Tag Archives: world-building

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Classics You’ve Never Read: Only Human

Classic: a book that people praise and no one reads.

-Mark Twain

Welcome back to the series for the half-honest cheaters among us, those who always say “oh yeah, great story” whenever the classics are mentioned, but have only experienced them in front of the TV set. Few have called me out to date, so I dare to continue by looking at the classic book which most directly confronts a central fantasy theme, the question of humanity in a genre filled with other races, extraordinary beings, monsters, creatures and life in all its forms. Writers of epic and heroic fantasy have choices. What makes a being human? Why do we sympathize with a character of a different race? What defines us as humans?

Incoming
Incoming

This is a theme that’s almost the exclusive preserve of fantasy and science fiction (not counting those soap operas where someone cries out metaphorically “you’re an inhuman monster!”). A big advantage of epic fantasy is you can have a race that’s incorrigibly, irreversibly evil- Orcs, Trolls, shades, zombies, however you see it the heroes don’t have to exercise restraint. Just rear back and wail on them: they aren’t “human”.

By the same token, you can have people three feet tall destined to live 150 years hobnobbing with a race twice their height of immortal stature. Yet, we get it- they’re on the right side and we can see the story through their eyes. But what is it that makes them this way? Where is that line drawn? Here’s your guide book: The Island of Doctor Moreau.

Everybody’s Heard or Seen It, But…

drmoreaucover2Probably the least read of H.G. Wells’s “Big Four” masterworks, the theme of unspeakable experiments on animals to create a race of Beast-Men (in the holy name of science) is about as widely penetrated an idea as modern culture holds. Written in 1896, an age when vivisection on animals was still widely practiced, the tale lays out a near-reality story of animals put through excruciating, constant pain and awarded straighter backs, voice boxes, crude hands and more. They walk erect, they speak and appear to reason, and though they fall far short of the good doctor’s hopes still they follow The Law… for a while…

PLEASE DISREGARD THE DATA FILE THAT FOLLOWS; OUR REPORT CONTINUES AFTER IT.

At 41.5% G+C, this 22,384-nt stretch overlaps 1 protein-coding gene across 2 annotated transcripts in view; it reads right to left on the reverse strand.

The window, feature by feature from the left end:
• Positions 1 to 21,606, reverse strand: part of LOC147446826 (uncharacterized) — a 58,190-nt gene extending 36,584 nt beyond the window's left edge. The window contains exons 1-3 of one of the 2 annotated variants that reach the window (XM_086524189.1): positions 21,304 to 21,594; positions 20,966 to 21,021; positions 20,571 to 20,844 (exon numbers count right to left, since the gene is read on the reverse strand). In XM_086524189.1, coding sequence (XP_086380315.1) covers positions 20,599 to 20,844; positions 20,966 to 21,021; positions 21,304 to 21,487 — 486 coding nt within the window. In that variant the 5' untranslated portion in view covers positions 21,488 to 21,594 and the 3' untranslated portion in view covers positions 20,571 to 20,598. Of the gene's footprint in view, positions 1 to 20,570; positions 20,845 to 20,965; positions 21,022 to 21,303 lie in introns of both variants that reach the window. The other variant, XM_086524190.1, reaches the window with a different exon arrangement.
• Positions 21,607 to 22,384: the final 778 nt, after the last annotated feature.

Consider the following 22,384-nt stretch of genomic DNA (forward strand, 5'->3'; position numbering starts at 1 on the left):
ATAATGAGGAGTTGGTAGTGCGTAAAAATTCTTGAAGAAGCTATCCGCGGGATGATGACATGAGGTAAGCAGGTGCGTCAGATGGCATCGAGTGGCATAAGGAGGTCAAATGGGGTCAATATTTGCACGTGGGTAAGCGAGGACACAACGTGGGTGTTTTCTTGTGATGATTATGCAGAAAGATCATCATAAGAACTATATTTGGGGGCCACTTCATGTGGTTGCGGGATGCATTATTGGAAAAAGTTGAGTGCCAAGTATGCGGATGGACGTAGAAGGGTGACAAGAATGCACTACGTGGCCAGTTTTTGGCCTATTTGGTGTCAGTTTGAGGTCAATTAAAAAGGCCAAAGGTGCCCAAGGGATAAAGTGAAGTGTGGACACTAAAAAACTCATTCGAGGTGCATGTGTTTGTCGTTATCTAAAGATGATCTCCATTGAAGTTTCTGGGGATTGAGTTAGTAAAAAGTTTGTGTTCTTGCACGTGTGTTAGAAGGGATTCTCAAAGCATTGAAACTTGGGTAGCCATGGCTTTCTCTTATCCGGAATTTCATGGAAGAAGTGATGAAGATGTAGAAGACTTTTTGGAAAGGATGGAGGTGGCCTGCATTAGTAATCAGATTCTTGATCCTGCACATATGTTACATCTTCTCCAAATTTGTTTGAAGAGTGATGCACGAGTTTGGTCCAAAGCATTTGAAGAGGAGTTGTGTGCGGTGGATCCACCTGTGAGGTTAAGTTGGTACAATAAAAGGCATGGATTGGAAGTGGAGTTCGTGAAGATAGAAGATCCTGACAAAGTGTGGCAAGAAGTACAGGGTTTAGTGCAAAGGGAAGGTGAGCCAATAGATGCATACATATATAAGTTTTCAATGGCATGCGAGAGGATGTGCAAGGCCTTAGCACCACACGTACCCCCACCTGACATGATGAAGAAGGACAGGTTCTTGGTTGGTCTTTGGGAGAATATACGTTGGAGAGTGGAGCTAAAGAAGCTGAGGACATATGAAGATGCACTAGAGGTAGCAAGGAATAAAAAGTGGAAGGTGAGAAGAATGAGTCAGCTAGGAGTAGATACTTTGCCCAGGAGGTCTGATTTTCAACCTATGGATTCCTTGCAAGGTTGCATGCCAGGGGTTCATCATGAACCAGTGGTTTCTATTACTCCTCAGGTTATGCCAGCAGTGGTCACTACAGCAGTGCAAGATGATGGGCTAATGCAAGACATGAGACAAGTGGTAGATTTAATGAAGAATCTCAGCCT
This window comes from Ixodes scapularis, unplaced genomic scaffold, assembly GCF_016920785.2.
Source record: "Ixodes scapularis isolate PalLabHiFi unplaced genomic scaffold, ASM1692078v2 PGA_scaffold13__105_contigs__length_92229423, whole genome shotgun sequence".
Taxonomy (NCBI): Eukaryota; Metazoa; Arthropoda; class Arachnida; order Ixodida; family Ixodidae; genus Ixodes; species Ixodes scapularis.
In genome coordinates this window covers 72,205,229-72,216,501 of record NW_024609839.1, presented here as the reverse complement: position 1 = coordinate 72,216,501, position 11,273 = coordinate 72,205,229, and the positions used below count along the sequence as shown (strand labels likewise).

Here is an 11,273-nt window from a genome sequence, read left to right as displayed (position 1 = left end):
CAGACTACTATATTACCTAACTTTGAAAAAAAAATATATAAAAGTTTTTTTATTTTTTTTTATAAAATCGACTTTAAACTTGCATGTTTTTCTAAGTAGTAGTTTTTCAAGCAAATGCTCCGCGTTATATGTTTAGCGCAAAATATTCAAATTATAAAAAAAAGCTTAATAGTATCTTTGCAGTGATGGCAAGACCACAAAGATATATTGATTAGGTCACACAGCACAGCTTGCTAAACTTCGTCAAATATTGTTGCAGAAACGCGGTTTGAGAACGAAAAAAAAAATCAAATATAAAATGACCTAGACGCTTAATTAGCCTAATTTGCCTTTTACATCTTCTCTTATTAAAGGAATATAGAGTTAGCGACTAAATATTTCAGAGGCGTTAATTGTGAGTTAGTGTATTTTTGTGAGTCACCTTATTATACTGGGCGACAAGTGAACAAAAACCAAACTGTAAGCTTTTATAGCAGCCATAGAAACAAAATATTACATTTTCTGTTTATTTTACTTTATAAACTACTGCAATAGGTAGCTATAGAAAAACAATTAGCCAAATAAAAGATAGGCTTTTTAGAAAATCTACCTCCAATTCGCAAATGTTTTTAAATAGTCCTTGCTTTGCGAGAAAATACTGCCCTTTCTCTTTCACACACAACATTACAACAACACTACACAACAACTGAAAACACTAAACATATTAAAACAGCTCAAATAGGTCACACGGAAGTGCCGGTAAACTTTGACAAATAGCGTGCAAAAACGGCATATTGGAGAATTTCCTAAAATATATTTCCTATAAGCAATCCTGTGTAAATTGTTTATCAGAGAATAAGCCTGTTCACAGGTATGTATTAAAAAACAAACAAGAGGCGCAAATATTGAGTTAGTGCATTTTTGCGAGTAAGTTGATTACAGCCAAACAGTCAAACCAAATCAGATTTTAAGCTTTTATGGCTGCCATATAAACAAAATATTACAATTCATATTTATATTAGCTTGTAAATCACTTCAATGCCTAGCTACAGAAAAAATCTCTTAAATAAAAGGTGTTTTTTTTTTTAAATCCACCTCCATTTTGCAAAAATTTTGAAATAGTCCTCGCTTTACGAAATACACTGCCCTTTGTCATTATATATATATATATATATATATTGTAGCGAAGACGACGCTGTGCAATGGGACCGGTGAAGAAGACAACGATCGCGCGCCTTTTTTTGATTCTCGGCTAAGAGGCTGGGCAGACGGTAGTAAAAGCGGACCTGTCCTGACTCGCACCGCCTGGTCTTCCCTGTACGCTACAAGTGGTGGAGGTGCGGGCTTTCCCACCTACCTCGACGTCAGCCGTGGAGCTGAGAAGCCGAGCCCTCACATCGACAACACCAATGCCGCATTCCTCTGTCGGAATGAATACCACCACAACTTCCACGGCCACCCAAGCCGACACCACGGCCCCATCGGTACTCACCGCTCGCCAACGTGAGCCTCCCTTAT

I can’t speak highly enough of this book. But I warn you not to read it. Well, I mean don’t unless you’re feeling up to some gritty, ugly and effective prose. This is no Time Machine, with suit-wearing scientists debating physics over brandy and cigars. Our main character is marooned, isolated, immediately placed under the highest emotional and physical pressure you could have in a real-world setting… and THEN the evidence of Moreau’s experiments begins. Wells wrote this book early in his science-fiction career, but it’s plain he knows exactly what he’s doing. His were the originals from which so many copies were made, not just in his themes- like time travel, utopian society, forbidden experiments and more- but in prose that sets the tone for so many cliched phrases to come after it. Here’s a sample, from the protagonist’s early emaciated state:

… my eye caught my hand, so thin that it looked like a dirty skin-purse full of loose bones… (p. 4)

A Tale Without Heroes: The Love of Not-Liking